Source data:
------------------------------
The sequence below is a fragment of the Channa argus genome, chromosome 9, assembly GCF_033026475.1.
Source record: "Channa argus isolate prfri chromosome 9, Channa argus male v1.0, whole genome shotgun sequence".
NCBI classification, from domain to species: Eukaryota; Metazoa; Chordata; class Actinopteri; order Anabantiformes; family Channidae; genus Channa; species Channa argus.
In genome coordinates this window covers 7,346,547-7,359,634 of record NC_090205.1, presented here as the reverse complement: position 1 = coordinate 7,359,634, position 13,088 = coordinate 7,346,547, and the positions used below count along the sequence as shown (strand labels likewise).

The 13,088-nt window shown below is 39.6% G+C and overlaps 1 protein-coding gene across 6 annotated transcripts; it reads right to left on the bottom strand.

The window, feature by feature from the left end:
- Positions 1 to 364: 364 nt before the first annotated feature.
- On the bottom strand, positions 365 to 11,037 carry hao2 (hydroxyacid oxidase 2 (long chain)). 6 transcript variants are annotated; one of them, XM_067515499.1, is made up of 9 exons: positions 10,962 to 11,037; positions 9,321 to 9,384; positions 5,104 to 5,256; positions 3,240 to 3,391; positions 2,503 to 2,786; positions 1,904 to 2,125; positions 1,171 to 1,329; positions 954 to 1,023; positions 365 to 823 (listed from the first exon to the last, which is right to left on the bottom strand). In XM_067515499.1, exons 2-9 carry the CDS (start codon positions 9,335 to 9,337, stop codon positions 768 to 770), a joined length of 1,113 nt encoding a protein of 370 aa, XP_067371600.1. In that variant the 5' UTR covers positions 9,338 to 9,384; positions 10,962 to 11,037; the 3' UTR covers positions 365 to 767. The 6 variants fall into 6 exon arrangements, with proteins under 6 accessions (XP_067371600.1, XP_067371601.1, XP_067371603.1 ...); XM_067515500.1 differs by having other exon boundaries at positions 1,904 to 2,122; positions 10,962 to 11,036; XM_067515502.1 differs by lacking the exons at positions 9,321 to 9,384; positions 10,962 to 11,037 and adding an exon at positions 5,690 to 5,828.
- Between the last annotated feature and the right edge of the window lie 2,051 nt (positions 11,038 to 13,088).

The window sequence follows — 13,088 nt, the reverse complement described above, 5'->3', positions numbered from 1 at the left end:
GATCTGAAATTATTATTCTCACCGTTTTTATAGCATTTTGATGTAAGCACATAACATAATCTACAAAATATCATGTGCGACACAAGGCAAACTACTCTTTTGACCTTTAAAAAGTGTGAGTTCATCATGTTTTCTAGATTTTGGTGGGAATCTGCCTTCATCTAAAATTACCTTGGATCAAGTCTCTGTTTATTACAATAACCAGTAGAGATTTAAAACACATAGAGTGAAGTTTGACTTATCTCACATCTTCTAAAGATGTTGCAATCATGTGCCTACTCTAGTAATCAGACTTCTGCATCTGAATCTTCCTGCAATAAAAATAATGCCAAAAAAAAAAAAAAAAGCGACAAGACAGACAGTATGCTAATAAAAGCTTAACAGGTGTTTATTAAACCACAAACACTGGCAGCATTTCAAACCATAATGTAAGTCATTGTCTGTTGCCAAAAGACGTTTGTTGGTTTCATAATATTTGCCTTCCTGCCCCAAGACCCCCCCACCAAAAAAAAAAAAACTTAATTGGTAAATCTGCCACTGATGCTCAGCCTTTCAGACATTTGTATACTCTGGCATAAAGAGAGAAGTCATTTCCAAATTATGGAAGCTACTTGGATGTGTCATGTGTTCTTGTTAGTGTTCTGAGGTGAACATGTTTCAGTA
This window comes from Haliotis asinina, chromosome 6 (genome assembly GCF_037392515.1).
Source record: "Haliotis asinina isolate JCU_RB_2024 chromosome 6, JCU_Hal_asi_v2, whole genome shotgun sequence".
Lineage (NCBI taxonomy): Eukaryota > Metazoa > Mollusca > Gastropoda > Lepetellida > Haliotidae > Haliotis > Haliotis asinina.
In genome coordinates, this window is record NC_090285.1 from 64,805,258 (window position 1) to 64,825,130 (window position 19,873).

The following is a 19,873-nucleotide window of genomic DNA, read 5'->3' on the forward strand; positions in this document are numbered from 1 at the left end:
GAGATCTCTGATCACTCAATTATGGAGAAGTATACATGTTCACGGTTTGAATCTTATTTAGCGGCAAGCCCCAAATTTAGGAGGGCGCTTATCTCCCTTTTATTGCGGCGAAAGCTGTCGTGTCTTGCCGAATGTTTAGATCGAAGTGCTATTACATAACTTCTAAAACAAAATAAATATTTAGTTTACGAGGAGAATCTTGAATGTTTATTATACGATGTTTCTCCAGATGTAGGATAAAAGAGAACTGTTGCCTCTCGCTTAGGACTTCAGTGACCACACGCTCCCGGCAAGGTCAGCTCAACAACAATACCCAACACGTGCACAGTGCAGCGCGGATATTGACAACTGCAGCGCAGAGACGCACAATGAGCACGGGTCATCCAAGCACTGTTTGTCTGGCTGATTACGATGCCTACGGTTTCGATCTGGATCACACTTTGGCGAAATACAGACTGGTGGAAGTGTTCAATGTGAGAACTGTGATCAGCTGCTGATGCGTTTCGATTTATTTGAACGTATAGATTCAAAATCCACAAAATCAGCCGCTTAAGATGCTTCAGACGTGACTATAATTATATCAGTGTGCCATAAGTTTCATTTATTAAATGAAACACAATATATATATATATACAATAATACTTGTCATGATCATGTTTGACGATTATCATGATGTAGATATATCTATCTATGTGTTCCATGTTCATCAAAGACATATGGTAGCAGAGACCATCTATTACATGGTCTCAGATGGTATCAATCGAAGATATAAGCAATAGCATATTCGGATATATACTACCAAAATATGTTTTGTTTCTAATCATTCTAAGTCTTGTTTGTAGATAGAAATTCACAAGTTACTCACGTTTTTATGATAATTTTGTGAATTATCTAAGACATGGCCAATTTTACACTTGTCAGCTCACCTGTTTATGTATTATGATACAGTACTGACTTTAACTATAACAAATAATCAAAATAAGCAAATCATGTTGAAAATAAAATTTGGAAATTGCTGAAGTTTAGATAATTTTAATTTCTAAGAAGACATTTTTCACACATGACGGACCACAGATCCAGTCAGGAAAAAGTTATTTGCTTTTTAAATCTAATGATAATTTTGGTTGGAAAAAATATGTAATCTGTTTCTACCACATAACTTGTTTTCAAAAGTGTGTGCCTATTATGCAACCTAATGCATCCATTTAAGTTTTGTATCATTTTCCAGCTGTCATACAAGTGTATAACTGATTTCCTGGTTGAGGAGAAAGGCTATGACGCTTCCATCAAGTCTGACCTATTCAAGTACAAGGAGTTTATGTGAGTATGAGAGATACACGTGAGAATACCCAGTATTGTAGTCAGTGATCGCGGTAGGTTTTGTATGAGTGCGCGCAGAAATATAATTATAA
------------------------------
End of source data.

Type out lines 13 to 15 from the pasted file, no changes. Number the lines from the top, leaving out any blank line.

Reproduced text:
Source record: "Haliotis asinina isolate JCU_RB_2024 chromosome 6, JCU_Hal_asi_v2, whole genome shotgun sequence".
Lineage (NCBI taxonomy): Eukaryota > Metazoa > Mollusca > Gastropoda > Lepetellida > Haliotidae > Haliotis > Haliotis asinina.
In genome coordinates, this window is record NC_090285.1 from 64,805,258 (window position 1) to 64,825,130 (window position 19,873).